Acronis True Image WARNING! As with all such operations, proceed slowly, read everything being presented to you, and exercise caution. You have the potential to do the wrong thing and destroy your original disk. After Acronis True Image did its stuff, I was up and running XP off the RAID array. It was simple. A no-brainer.

Preparing for the dd

After getting XP running by cloning the drive with Acronis True Image, I powered off the system and removed the two drives to another location for safe storage. At this point, an interesting question arose:
Do I have to remember what drive is which? That is, does drive A always have to be attached to cable A, or can I attach the drives to the controller in any order?
With no answer, I decided to mark the drives and cables so I knew what drive went with which cable. I think caution is a good virtue when dealing with data.

Disk Cloning with dd (this failed)

The key to disk cloning under Unix is dd:
dd if=/dev/SOURCE of=/dev/DEST bs=8192
To do this on my Windows XP system, I booted from a FreeSBIE CD, then issued this command (NOTE: DO NOT DO THIS. read further on):
root@FreeSBIE:~/cloning# dd if=/dev/SOURCE of=/dev/DEST bs=8192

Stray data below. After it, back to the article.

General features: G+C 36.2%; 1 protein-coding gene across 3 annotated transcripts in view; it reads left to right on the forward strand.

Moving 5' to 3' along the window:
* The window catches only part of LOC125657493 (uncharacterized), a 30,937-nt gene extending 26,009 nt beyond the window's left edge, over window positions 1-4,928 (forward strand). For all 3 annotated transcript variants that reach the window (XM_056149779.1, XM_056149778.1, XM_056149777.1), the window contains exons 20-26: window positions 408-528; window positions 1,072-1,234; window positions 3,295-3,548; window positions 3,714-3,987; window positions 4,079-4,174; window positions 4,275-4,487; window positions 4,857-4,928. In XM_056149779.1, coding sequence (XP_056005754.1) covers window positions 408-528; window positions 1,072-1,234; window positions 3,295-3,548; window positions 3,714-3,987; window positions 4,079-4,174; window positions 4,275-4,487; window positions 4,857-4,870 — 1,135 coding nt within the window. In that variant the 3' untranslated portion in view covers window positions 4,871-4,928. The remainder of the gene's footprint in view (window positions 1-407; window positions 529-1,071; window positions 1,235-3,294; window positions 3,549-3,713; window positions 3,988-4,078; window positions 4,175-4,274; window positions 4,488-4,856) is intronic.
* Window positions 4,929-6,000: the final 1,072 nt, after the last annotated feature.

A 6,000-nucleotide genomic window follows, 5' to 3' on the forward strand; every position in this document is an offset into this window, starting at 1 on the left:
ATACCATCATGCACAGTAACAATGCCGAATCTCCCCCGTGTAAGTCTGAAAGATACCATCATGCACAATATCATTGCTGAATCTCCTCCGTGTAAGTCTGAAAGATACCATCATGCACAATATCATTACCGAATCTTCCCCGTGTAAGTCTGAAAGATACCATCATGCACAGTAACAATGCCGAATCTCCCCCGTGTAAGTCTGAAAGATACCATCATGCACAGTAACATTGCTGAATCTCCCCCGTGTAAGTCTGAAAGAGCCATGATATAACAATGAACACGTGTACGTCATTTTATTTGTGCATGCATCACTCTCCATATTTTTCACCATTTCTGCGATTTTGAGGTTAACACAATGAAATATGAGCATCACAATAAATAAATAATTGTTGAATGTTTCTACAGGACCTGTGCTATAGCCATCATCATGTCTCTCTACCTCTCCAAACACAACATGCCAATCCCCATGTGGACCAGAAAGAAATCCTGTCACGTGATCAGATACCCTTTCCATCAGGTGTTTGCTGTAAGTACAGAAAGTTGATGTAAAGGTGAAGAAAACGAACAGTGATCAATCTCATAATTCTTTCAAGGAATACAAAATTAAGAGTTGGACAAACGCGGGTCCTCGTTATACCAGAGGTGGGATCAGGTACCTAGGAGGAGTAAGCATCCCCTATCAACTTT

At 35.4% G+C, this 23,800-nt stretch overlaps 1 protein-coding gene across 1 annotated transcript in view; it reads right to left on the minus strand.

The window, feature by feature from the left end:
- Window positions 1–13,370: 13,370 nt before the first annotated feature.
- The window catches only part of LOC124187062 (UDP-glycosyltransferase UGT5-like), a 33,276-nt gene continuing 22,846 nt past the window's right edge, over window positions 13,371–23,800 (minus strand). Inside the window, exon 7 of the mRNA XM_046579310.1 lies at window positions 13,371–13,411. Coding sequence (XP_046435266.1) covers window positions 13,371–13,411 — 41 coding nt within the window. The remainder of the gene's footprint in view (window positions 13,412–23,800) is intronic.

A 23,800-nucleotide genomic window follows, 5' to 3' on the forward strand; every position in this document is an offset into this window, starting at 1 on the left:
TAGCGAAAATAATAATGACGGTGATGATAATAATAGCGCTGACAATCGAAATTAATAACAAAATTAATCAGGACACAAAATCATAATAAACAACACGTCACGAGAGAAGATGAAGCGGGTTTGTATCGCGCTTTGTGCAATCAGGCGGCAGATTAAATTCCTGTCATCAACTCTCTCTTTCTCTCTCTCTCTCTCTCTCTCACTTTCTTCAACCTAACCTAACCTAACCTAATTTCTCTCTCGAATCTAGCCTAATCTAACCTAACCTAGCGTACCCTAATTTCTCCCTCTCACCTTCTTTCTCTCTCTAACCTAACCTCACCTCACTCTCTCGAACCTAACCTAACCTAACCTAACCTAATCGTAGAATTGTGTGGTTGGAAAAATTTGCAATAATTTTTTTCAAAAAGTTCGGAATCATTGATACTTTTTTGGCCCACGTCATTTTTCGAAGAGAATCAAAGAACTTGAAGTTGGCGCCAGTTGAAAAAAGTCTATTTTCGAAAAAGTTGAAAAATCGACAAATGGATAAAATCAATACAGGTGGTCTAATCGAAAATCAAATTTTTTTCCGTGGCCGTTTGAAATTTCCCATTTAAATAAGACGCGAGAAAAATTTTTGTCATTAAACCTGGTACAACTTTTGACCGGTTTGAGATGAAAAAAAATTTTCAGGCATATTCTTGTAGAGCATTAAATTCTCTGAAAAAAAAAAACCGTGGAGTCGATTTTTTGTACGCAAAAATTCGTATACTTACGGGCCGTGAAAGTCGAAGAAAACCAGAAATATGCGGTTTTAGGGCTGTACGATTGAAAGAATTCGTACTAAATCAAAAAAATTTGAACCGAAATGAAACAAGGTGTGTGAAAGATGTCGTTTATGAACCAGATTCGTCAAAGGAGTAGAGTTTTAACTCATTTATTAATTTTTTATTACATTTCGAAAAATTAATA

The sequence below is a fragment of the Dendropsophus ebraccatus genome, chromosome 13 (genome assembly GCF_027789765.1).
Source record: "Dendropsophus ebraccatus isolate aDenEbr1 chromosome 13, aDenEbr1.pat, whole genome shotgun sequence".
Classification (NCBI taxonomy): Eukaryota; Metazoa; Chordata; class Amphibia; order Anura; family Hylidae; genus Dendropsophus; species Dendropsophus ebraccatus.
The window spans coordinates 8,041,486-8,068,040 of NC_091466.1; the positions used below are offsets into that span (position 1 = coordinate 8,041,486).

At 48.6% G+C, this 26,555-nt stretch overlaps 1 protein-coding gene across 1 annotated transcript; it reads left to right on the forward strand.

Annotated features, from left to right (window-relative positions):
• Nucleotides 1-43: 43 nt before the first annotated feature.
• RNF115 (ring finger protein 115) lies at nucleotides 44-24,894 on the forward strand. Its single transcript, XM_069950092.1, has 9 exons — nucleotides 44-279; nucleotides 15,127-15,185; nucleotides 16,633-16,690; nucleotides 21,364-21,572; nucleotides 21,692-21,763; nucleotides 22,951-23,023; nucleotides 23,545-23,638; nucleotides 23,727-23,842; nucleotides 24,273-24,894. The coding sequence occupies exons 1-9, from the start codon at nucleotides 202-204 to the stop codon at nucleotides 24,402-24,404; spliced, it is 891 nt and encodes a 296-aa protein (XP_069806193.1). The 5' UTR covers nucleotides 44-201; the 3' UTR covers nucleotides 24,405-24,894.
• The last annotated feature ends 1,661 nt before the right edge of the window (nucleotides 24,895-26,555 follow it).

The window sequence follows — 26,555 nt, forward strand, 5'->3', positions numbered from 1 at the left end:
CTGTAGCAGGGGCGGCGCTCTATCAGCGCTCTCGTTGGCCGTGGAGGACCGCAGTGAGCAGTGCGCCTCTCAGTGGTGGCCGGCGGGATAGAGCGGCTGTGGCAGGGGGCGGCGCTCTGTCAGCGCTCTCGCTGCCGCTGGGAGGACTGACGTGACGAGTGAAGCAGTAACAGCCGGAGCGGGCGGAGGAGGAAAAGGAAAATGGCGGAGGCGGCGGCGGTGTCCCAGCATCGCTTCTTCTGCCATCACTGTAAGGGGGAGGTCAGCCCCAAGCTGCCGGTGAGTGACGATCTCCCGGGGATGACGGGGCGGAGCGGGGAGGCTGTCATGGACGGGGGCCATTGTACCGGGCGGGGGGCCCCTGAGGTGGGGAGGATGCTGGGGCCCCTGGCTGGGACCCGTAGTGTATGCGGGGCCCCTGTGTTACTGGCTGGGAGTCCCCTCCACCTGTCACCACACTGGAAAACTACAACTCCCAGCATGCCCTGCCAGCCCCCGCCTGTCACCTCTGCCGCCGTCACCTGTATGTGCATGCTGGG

4886112+0 records in
4886112+0 records out
40027029504 bytes transferred in 2360.354502 secs (16958058 bytes/sec)
You will need to change SOURCE and DEST to your actual drive devices. I did not supply the values I used so that you cannot just copy and paste, perhaps with disastrous results. Yes, I’m protecting you from yourself. *grin* Again, please read further on for what happened next. For what it’s worth, my SOURCE was ad0, and my DEST was twed1. The actual copying took about 30-40 minutes. Now I’m going to reboot the Windows box and see if I can boot from the RAID array. It fails. The message I get, which is from the BIOS from what I can tell:
Reboot and Select proper Boot device
or Insert Boot Media in selected Boot device and press a key
If I boot into XP using the original drive, I can see the drive (G:). Exploring it shows a “System Volume Information” directory. Attempts to explore that directory yield:
"G:\System Volume Information" is not accessible.
Access is denied.
This isn’t a permissions issue from what I can tell. I am running as Admin. Several discussions on IRC didn’t get very far. Then I started reviewing the output of demsg. I saw this
twed0: <Unit 0, JBOD, Normal> on twe0
twed0: 76319MB (156301488 sectors)
GEOM: create disk twed0 dp=0xc491f68c
twed1: <Unit 1, JBOD, Normal> on twe0
twed1: 76319MB (156301488 sectors)
GEOM: create disk twed1 dp=0xc491fd8c